Reply round up: My responses to the latest commentsMay 19, 2010
We’ve been receiving a steady stream of great comments lately on our blog. I love hearing your insights, feedback, and contributions to the conversations we have here. I wanted to respond to some the most recent comments you’ve shared with us.
RE: Each person who commented on The hottest new job in public relations: chief content officer
You’re not the only one who found value in the post about chief content officers. We received loads of e-mails and six comments on the topic. It seems to have hit a real chord.
My colleague here at Gregory FCA forwarded me a post from David Meerman Scott who used the term “brand journalism” to communicate the same notion I expressed in the post. I am not comfortable about the use of journalism in this context.
Rather, I think content is a little more transparent. Journalism connotes objectivity. A chief content officer will always have to have the corporation’s best interests at heart. But more and more, that interest has to include a degree of transparency, less the audience simply stops listening because of the bias.
Thanks for your note.
Thanks for the thoughtful comments, Frank. In communications, the future is hitting us like a giant wave. We shared an important mentor years ago. Sid might put it a bit more bluntly. Get up every morning and run like hell! I’m eagerly awaiting your next book.
Thanks for your kind comments. With the blog, we’re just trying to tell it like it is from inside the world of Gregory FCA. It sounds like you share our interest and inquisitiveness about the changing face of public relations. Perhaps we should talk?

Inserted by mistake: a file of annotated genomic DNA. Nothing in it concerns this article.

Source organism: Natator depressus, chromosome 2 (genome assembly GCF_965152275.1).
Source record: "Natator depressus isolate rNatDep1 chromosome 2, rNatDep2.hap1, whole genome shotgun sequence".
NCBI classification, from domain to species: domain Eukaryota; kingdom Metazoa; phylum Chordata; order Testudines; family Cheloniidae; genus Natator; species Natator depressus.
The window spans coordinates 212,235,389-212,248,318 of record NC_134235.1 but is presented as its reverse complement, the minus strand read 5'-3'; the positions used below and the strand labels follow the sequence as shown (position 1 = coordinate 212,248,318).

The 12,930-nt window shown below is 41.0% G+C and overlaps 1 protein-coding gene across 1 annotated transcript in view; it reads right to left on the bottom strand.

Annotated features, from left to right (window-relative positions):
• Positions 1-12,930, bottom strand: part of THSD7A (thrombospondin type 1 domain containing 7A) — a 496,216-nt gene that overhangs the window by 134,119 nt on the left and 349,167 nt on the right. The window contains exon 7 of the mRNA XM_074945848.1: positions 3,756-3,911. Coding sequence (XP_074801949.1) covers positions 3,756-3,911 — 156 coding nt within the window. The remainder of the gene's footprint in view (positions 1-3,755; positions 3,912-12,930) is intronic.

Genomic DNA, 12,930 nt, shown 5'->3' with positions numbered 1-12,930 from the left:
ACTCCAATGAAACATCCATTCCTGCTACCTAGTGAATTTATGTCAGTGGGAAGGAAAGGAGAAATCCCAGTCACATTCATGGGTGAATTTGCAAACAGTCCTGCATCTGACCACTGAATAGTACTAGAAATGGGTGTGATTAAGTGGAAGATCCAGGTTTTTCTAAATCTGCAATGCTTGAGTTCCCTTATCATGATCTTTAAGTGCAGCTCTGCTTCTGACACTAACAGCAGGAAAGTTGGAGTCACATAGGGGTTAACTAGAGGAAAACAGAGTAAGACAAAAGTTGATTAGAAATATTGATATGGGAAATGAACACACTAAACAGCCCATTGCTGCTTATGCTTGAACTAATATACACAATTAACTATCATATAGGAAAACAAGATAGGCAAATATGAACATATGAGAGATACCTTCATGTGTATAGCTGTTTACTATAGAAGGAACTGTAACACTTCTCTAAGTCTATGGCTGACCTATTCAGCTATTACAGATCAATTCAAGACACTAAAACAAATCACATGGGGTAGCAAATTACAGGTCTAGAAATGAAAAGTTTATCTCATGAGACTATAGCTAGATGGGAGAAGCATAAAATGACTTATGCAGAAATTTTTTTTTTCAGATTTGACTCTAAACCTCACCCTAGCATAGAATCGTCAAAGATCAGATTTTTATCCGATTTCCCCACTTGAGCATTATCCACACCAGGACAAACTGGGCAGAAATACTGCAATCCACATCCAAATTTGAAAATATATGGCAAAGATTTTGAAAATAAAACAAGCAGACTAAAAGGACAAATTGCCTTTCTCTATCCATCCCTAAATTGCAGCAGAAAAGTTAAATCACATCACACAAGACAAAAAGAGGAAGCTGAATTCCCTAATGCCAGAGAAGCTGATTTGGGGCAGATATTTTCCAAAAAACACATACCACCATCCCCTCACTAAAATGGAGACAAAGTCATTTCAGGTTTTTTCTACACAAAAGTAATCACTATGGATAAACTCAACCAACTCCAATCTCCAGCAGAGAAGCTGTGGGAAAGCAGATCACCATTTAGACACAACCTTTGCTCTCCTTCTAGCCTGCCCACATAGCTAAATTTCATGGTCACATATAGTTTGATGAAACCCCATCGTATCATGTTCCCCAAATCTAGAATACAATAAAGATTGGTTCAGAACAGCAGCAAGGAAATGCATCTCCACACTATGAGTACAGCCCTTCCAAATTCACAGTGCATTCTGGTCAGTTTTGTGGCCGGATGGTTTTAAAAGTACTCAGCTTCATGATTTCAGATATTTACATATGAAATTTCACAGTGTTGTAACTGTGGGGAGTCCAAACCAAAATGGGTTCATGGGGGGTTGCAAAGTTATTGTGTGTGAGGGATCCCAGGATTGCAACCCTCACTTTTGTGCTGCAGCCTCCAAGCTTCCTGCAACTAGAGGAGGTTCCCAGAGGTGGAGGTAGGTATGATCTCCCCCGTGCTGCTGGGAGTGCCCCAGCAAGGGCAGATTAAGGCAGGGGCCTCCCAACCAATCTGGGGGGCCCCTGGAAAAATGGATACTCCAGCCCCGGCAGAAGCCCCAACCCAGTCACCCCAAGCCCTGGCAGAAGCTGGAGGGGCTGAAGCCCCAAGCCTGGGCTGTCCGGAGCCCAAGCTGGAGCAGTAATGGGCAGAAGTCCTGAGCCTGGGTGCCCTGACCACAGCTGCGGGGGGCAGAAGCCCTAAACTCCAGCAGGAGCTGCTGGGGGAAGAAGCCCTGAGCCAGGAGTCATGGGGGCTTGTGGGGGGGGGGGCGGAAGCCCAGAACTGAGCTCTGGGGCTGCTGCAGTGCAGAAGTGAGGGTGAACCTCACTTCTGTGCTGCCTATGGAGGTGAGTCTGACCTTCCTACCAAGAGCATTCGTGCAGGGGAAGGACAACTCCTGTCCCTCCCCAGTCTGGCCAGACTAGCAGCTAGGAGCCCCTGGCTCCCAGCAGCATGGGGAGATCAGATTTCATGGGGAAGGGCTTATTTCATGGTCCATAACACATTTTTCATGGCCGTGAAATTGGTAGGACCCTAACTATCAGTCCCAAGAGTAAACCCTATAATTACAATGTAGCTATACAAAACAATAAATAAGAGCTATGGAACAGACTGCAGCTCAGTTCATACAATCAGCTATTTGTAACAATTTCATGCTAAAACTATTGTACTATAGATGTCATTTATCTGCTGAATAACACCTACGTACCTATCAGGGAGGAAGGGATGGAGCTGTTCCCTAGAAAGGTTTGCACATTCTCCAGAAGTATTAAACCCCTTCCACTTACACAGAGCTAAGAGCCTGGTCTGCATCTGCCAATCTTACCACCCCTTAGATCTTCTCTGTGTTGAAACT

Thank you for the compliment. We love working with you guys at Integra. It’s been a very good ride. We are fortunate at Gregory FCA to have attracted the quality of talent that you reference in your comment. Kathryn, Kathleen, and Leigh have set some pretty high standards, and I appreciate you singling them out for the credit! Now, if only this real estate recession would end!
I do think the iPad has the ability to replace my desktop. I have found lots of apps to help me get there. One allows me to see my network files. Another allows your iPad to emulate a Windows 7 computer. I think we’ll get there. But right now, an inability to print to my network and the challenge of typing directly on the screen has divided my time between the iPad and my Windows-based laptop.